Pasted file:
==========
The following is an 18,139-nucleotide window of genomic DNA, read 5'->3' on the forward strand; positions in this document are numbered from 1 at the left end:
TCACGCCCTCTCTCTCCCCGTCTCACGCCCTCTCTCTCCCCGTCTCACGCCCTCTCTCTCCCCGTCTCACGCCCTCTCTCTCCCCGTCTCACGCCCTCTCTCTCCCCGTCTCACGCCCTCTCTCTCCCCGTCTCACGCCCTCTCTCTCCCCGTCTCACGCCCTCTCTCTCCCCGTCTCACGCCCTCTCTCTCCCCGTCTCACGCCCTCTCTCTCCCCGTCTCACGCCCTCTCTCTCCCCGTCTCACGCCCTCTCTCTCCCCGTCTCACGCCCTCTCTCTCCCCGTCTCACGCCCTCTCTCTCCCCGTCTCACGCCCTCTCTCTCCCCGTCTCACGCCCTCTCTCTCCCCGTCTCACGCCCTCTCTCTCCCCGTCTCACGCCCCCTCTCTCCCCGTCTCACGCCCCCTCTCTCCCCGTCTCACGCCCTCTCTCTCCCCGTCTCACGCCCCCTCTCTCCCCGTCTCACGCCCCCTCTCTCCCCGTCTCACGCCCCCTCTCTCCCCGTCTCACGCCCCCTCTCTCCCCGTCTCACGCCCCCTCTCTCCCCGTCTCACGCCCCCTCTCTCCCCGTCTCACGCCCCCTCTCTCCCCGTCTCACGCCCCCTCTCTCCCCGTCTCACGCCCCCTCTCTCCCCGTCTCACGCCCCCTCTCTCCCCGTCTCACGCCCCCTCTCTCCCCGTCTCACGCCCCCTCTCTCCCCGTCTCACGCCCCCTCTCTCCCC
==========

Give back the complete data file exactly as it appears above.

The following is an 18,139-nucleotide window of genomic DNA, read 5'->3' on the forward strand; positions in this document are numbered from 1 at the left end:
TCACGCCCTCTCTCTCCCCGTCTCACGCCCTCTCTCTCCCCGTCTCACGCCCTCTCTCTCCCCGTCTCACGCCCTCTCTCTCCCCGTCTCACGCCCTCTCTCTCCCCGTCTCACGCCCTCTCTCTCCCCGTCTCACGCCCTCTCTCTCCCCGTCTCACGCCCTCTCTCTCCCCGTCTCACGCCCTCTCTCTCCCCGTCTCACGCCCTCTCTCTCCCCGTCTCACGCCCTCTCTCTCCCCGTCTCACGCCCTCTCTCTCCCCGTCTCACGCCCTCTCTCTCCCCGTCTCACGCCCTCTCTCTCCCCGTCTCACGCCCTCTCTCTCCCCGTCTCACGCCCTCTCTCTCCCCGTCTCACGCCCTCTCTCTCCCCGTCTCACGCCCCCTCTCTCCCCGTCTCACGCCCCCTCTCTCCCCGTCTCACGCCCTCTCTCTCCCCGTCTCACGCCCCCTCTCTCCCCGTCTCACGCCCCCTCTCTCCCCGTCTCACGCCCCCTCTCTCCCCGTCTCACGCCCCCTCTCTCCCCGTCTCACGCCCCCTCTCTCCCCGTCTCACGCCCCCTCTCTCCCCGTCTCACGCCCCCTCTCTCCCCGTCTCACGCCCCCTCTCTCCCCGTCTCACGCCCCCTCTCTCCCCGTCTCACGCCCCCTCTCTCCCCGTCTCACGCCCCCTCTCTCCCCGTCTCACGCCCCCTCTCTCCCCGTCTCACGCCCCCTCTCTCCCC